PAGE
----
British gin exports break £500m barrier

12th February, 2018 by Melita Kiely

Gin’s popularity shows little sign of waning as British exports of the juniper-based spirit smashed the £500 million (US$692m) barrier for the first time last year.

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UK gin exports exceeded £500m for the first time in 2017

Data from Her Majesty’s Revenue and Customs (HMRC) showed UK gin exports topped £530m in 2017 – the highest to date and a 7% increase in volume compared to the previous year.

Furthermore, gin exports have doubled in value over the last decade, growing by 12% in value over the last 12 months alone.

The WSTA correctly forecast that the UK’s gin exports would break the £500m barrier, and believes the industry will be worth £2 billion (US$2.77bn) globally by the end of 2018.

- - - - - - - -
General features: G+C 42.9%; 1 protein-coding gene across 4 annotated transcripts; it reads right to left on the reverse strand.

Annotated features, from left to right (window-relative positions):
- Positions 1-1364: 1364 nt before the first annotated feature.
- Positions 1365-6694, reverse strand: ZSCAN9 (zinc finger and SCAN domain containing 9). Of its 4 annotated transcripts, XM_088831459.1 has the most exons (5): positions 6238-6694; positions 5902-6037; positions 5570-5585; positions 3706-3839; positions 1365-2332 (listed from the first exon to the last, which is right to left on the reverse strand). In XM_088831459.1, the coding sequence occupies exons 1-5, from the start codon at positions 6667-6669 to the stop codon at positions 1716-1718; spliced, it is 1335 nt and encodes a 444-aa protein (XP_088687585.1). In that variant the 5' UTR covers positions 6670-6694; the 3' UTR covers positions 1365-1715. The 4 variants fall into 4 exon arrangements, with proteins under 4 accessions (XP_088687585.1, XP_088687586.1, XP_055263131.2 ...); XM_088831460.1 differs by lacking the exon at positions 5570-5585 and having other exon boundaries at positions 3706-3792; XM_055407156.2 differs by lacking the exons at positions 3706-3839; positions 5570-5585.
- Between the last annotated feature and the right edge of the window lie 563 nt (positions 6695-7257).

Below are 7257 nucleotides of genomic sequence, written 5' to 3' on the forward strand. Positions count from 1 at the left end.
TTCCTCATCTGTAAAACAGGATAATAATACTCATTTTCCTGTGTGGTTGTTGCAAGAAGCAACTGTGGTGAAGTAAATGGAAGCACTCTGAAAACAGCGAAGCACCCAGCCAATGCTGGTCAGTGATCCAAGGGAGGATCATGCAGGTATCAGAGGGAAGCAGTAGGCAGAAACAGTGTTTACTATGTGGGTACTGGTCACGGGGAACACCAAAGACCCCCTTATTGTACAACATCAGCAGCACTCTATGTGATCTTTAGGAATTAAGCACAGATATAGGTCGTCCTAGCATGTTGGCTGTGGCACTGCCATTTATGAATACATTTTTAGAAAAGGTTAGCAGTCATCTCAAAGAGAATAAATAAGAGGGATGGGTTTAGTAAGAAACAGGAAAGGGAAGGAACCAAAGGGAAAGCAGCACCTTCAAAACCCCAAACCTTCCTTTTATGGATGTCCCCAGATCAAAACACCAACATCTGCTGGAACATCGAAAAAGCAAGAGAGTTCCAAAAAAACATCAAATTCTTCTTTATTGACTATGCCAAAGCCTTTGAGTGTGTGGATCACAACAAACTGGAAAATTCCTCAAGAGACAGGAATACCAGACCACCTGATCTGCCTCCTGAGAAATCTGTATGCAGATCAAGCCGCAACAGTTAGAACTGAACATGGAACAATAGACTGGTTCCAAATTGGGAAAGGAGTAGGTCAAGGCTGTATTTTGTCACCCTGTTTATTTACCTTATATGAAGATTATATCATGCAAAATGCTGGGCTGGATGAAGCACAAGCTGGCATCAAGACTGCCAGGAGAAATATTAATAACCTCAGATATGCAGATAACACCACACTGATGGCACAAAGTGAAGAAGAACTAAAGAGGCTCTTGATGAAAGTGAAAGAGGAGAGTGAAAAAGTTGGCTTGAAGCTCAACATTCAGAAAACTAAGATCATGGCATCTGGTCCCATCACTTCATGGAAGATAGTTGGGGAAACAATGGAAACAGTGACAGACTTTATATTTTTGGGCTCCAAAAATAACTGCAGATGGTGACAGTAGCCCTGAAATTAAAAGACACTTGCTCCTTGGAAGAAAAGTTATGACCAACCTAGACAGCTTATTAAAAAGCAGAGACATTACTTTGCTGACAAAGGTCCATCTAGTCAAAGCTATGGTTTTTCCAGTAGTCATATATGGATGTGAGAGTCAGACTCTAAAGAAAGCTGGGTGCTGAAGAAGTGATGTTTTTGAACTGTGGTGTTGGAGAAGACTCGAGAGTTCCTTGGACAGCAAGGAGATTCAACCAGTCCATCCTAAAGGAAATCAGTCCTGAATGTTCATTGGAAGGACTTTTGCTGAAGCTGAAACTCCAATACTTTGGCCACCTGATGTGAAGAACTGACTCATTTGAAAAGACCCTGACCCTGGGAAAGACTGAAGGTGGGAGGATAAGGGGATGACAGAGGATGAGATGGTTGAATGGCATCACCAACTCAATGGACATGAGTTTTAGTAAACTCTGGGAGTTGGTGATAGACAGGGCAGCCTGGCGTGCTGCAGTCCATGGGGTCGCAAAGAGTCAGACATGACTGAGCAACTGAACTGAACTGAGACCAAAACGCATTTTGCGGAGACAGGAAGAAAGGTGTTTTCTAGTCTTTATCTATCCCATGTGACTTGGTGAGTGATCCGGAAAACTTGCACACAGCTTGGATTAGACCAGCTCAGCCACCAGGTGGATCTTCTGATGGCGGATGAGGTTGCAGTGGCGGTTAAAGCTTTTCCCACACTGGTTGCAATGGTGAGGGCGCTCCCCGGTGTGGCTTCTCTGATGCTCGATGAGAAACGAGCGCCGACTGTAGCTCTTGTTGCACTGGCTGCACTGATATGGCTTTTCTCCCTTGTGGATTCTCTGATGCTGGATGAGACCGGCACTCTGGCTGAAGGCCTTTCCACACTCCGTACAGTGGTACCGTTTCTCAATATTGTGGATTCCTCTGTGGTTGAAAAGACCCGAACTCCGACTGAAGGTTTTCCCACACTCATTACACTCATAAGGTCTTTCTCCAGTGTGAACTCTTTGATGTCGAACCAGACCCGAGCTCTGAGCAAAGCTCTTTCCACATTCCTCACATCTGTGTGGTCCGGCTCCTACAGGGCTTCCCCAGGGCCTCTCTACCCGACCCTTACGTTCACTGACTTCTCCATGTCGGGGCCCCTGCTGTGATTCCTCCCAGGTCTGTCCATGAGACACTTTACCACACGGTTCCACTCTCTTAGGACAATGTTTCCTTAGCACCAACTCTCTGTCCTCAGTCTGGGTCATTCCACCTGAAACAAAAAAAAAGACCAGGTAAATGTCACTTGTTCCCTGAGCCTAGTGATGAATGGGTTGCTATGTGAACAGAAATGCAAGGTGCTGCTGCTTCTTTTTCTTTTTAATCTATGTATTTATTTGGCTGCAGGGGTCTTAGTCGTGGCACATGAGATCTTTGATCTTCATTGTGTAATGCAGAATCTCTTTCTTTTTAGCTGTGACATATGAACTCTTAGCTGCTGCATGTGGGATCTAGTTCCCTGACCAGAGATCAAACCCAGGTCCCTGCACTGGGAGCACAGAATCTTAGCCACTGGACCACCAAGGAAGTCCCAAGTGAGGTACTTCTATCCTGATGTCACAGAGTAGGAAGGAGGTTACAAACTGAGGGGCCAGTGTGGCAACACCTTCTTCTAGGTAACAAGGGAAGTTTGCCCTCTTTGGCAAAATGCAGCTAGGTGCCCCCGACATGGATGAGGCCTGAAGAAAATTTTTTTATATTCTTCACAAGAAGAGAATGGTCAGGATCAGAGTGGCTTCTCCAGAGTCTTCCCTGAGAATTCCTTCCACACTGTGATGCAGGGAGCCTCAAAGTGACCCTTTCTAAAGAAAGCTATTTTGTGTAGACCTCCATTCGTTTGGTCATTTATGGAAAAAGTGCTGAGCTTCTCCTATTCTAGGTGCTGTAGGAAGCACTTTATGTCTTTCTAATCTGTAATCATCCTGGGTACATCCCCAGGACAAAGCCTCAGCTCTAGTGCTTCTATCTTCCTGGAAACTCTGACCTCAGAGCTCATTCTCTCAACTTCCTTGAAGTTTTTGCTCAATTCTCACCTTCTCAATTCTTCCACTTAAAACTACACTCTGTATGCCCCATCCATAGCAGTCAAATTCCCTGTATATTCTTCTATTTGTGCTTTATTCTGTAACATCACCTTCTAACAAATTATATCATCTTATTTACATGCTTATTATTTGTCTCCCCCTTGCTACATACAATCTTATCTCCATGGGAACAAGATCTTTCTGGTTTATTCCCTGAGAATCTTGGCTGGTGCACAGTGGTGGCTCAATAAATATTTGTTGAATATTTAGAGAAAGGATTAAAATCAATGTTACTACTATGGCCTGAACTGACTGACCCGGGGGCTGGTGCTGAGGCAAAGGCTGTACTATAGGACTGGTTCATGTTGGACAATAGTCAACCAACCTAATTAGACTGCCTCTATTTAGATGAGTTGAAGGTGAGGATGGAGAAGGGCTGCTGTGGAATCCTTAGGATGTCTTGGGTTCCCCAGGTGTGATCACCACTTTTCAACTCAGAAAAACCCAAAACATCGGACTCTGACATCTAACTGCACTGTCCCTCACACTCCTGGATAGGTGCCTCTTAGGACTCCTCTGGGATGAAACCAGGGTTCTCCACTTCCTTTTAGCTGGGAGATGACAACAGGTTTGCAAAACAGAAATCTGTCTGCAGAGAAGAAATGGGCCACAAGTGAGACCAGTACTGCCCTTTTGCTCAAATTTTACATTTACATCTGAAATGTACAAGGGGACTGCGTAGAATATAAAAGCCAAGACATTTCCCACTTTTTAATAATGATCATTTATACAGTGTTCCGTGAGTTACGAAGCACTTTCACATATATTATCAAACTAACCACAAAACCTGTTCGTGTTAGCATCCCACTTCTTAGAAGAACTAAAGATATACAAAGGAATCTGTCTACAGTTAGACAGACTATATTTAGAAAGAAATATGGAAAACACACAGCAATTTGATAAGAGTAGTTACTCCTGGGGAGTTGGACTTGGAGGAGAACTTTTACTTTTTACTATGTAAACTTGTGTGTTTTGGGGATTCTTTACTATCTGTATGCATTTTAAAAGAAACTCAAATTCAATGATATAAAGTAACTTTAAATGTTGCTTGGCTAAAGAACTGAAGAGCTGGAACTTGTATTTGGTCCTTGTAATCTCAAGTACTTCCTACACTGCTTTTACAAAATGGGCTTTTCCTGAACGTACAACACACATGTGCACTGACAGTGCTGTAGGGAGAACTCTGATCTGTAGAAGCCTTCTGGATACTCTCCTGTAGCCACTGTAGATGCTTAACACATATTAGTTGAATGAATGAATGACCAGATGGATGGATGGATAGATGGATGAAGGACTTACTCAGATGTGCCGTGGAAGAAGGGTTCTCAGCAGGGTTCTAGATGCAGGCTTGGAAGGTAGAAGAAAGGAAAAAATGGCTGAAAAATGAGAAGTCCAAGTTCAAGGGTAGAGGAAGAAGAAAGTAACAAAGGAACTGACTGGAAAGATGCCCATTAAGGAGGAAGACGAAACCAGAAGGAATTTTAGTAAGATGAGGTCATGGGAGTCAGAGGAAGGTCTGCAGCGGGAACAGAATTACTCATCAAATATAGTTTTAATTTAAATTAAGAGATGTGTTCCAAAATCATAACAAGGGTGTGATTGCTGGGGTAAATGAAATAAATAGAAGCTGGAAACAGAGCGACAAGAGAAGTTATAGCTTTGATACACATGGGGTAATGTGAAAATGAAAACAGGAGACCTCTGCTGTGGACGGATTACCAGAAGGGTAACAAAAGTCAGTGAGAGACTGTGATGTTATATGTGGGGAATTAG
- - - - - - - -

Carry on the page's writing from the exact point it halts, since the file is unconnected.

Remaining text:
Market-wise, the US remains the largest importer of UK gin with sales to the US worth £184m (US$255m) – an increase of almost £12m (US$16.6m) from 2016.

British gin exports to Europe grew 16% last year, with Spain boasting £100m of gin sales. This makes Spain bigger than the next five markets combined: Germany, Italy, France, Greece and Belgium.

Miles Beale, WSTA chief executive, said: “We are, by some margin, the largest exporter of gin in the world, with huge potential for growth, and our industry needs to take further advantage of this.

“On leaving the EU, we want more government support to increase exports to developed markets such as Australia, Japan, China and the US.

“The removal of tariffs would allow Britain to maintain its position as the world’s largest spirits exporter and further boost the UK economy and provide more jobs.

“Ambassadors and senior diplomats can start supporting our mission to help gin exports grow even further by committing to serve British gin at events both home and abroad.”

Last week, Scotland’s Twin River Distillery unveiled the “world’s strongest” gin, bottled at 77% abv.

There has been much talk over the last year or two about a “gin fallout” due to the vast number of new entrants to the category – but is gin here to stay?

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